Biomass theoretically has the potential to meet almost one-third of Turkey's yearly electricity consumption, according to Professor Gunnur Kocar, the manager of Ege University Biomass Energy Systems and Technologies Application and Research Center (BESTMER) told Anadolu Agency (AA) on Thursday.
Speaking exclusively to AA, Kocar said that biomass has a lot to offer Turkey as it can produce biogas, which can be used in the energy sector specifically to produce electricity.
Biogas is derived from the usage of animal waste, and more specifically cattle and poultry waste, into a resource similar to natural gas.
A Biomass Energy Potential Assessment (BEPA) 2020 study shows that because Turkey has approximately 17 million cattle, it could procure almost 120 million tonnes of waste per annum, Kocar explained.
She said that when this waste potential is fully utilized, although this is currently not practically possible, biogas production, equivalent to nearly 4% of Turkey's annual natural gas production, is achievable in theory.
"When a variety of biomass sources are taken into account, such as agricultural and municipal waste along with cattle and poultry waste, biomass offers very high potential to meet one-third of Turkey's annual electricity consumption," she asserted.
Kocar said that modern and technologically mature systems are not as widespread in biomass energy as in solar and wind energy. She explained that biomass energy systems, which have proved technical and economical sufficiency worldwide, have not been fully put into practice in Turkey except for a few biomass plants, despite rich biomass potential and technological infrastructure.
To utilize this potential, she stressed the importance of government incentives and measures, as well as the need to obtain social acceptance of new technologies through education and promotional activity.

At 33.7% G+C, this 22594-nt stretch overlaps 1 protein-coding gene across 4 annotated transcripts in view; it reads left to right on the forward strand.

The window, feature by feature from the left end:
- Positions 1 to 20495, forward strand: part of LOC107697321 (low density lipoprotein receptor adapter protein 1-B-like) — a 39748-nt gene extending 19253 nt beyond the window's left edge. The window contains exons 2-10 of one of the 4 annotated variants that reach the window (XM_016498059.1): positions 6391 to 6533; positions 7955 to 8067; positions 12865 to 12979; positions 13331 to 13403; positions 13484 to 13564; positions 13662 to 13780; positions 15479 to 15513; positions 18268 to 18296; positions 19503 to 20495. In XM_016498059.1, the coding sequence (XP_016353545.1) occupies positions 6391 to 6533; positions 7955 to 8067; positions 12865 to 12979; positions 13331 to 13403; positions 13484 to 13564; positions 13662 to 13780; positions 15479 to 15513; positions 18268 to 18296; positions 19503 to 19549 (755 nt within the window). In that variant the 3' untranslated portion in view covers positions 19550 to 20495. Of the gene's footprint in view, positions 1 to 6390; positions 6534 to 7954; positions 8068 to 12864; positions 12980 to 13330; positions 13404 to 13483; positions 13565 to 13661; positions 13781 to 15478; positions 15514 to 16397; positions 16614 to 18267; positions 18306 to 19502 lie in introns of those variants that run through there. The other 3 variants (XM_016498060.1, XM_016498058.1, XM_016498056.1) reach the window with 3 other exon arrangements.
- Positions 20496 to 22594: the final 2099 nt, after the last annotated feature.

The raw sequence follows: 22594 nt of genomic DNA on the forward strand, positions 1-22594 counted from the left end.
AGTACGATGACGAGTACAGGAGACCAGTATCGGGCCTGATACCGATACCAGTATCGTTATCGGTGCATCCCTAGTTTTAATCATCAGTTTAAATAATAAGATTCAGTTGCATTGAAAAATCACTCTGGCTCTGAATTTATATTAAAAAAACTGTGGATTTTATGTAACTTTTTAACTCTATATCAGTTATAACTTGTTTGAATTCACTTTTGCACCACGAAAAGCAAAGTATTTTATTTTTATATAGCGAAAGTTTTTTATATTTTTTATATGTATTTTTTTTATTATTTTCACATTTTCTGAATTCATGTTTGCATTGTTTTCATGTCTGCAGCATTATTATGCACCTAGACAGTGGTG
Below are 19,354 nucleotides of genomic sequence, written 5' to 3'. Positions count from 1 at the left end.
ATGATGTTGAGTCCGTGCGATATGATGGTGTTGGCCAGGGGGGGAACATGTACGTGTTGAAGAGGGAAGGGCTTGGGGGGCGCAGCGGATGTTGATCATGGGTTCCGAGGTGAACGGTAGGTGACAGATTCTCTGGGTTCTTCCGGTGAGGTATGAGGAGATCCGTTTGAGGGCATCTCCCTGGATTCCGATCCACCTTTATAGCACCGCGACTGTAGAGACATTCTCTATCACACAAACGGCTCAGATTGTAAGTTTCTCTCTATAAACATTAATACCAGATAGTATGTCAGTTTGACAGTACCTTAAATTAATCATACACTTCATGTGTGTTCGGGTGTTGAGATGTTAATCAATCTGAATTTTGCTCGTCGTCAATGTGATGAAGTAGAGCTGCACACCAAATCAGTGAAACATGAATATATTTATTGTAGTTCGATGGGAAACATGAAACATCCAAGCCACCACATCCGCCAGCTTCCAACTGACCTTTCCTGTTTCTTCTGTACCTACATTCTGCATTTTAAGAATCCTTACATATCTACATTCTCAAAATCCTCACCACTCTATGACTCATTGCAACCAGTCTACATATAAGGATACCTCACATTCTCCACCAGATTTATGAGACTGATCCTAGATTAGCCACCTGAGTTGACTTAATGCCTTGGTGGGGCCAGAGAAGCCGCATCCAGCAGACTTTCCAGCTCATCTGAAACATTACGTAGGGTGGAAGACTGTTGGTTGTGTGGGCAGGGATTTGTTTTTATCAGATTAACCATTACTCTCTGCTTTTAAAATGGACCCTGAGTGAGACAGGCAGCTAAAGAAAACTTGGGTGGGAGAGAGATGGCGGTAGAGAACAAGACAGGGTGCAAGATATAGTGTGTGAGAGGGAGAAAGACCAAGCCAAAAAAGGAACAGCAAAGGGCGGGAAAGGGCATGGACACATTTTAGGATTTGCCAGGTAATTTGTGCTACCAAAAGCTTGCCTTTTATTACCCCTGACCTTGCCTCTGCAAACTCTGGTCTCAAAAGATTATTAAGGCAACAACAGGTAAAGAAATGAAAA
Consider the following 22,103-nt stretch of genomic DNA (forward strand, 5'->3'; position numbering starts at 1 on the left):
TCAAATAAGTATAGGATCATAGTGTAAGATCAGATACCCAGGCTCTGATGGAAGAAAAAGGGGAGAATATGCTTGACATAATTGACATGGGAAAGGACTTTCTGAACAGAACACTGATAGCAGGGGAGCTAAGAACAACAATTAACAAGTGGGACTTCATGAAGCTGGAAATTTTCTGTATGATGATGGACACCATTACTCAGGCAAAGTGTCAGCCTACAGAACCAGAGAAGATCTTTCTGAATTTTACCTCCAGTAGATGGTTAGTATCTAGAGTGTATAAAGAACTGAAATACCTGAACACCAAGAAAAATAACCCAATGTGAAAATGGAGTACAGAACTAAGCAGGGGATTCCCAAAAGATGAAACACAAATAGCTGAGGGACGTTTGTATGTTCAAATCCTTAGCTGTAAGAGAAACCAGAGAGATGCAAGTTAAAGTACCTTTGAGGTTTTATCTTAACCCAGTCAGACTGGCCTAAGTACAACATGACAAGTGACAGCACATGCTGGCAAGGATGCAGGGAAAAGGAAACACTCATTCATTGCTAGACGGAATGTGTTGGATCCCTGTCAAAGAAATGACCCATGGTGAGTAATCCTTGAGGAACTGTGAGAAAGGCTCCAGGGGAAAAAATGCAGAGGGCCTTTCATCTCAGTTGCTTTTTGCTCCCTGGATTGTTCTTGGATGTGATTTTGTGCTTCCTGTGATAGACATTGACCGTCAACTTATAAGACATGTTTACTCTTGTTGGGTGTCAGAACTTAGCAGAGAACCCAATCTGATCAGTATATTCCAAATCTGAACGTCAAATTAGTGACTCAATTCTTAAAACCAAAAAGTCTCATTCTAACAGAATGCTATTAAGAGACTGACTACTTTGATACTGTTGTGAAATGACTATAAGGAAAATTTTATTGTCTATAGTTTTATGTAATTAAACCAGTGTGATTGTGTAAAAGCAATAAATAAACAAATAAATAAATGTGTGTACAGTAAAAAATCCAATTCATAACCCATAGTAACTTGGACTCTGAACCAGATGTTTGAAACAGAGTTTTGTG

“It is very important that the installations, supply of system materials, maintenance and repair activities are being conducted by local institutions to provide continuity [in the biomass systems applications],” she added.
She acknowledged the possibility of producing high added-value energy from only one source of waste but said that modern technologies in the last century have allowed this possibility to be extended to a variety of fuels from biomass sources.
She cited solid biofuels as one of the first examples of this.
"Biofuels that are compressed and shaped into certain forms, like pellets and briquettes, can be used to produce thermal energy instead of wood. In terms of liquid fuels, now biodiesel and bioethanol can be used as an alternative for vehicles using diesel and gasoline," she explained.
Izmir-based BESTMER, which was officially established as a legal entity in February this year, aims to utilize and evaluate the country’s vast biomass energy resource potential, according to Kocar.
She explained that the center was founded in 2014 when it received nearly 6.85 million Turkish liras and 13.5 million liras in grant support from the Izmir Development Agency and Presidency of Strategy and Budget, respectively.
BESTMER follows local and global developments daily and accordingly, analyses and develops R&D infrastructure, she said. “Through joint studies and cooperation with local and international organizations, we try to strengthen our knowledge and experience."
The center carries out studies for its main objectives, including research, technological innovation, implementation, planning, strategy and policy development, consultancy and training of biomass energy. Groups of academics and graduate students at BESTMER conduct experimental and numerical research on biomass energy - from raw materials to end products and its integration into biofuels along with bio-refinery concepts.
BESTMER became an official entity on Feb. 17 this year when the Higher Education Executive Board officially published its acceptance in the Official Gazette.
The Higher Education Executive Board accepted BESTMER as an official entity on Feb. 17 this year when it made its publication in Turkey’s Official Gazette.
By Ebru Sengul Cevrioglu